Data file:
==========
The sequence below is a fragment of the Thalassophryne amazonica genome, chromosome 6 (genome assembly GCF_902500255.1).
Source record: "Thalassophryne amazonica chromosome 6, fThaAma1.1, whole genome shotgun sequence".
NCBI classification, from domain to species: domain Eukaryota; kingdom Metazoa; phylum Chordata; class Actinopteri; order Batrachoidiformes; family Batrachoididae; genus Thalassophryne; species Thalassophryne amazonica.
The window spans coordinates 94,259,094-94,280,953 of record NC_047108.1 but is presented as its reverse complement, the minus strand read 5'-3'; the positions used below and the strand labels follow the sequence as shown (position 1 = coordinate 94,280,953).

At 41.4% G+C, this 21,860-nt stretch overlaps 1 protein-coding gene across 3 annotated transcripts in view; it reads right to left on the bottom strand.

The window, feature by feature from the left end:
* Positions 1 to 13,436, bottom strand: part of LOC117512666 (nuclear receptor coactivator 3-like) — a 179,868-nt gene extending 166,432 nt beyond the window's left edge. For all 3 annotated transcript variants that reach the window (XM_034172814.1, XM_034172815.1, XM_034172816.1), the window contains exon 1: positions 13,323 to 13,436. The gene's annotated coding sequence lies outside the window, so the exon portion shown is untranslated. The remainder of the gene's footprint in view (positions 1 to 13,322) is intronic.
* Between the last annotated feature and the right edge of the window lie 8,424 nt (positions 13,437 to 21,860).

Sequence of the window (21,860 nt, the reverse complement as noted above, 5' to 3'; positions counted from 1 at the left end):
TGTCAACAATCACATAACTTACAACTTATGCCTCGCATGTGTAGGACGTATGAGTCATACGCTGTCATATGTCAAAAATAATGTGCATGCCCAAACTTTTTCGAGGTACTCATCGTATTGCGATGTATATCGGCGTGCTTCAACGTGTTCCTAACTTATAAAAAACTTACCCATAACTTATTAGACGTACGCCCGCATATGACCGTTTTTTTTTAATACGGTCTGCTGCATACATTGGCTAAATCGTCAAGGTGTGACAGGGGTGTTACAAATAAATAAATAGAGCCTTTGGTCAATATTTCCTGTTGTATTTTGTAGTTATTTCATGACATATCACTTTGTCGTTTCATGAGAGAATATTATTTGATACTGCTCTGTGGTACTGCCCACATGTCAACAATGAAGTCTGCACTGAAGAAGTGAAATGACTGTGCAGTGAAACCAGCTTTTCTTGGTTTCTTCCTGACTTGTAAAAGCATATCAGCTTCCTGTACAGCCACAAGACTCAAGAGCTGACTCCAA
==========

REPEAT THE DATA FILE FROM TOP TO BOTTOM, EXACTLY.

The sequence below is a fragment of the Thalassophryne amazonica genome, chromosome 6 (genome assembly GCF_902500255.1).
Source record: "Thalassophryne amazonica chromosome 6, fThaAma1.1, whole genome shotgun sequence".
NCBI classification, from domain to species: domain Eukaryota; kingdom Metazoa; phylum Chordata; class Actinopteri; order Batrachoidiformes; family Batrachoididae; genus Thalassophryne; species Thalassophryne amazonica.
The window spans coordinates 94,259,094-94,280,953 of record NC_047108.1 but is presented as its reverse complement, the minus strand read 5'-3'; the positions used below and the strand labels follow the sequence as shown (position 1 = coordinate 94,280,953).

At 41.4% G+C, this 21,860-nt stretch overlaps 1 protein-coding gene across 3 annotated transcripts in view; it reads right to left on the bottom strand.

The window, feature by feature from the left end:
* Positions 1 to 13,436, bottom strand: part of LOC117512666 (nuclear receptor coactivator 3-like) — a 179,868-nt gene extending 166,432 nt beyond the window's left edge. For all 3 annotated transcript variants that reach the window (XM_034172814.1, XM_034172815.1, XM_034172816.1), the window contains exon 1: positions 13,323 to 13,436. The gene's annotated coding sequence lies outside the window, so the exon portion shown is untranslated. The remainder of the gene's footprint in view (positions 1 to 13,322) is intronic.
* Between the last annotated feature and the right edge of the window lie 8,424 nt (positions 13,437 to 21,860).

Sequence of the window (21,860 nt, the reverse complement as noted above, 5' to 3'; positions counted from 1 at the left end):
TGTCAACAATCACATAACTTACAACTTATGCCTCGCATGTGTAGGACGTATGAGTCATACGCTGTCATATGTCAAAAATAATGTGCATGCCCAAACTTTTTCGAGGTACTCATCGTATTGCGATGTATATCGGCGTGCTTCAACGTGTTCCTAACTTATAAAAAACTTACCCATAACTTATTAGACGTACGCCCGCATATGACCGTTTTTTTTTAATACGGTCTGCTGCATACATTGGCTAAATCGTCAAGGTGTGACAGGGGTGTTACAAATAAATAAATAGAGCCTTTGGTCAATATTTCCTGTTGTATTTTGTAGTTATTTCATGACATATCACTTTGTCGTTTCATGAGAGAATATTATTTGATACTGCTCTGTGGTACTGCCCACATGTCAACAATGAAGTCTGCACTGAAGAAGTGAAATGACTGTGCAGTGAAACCAGCTTTTCTTGGTTTCTTCCTGACTTGTAAAAGCATATCAGCTTCCTGTACAGCCACAAGACTCAAGAGCTGACTCCAA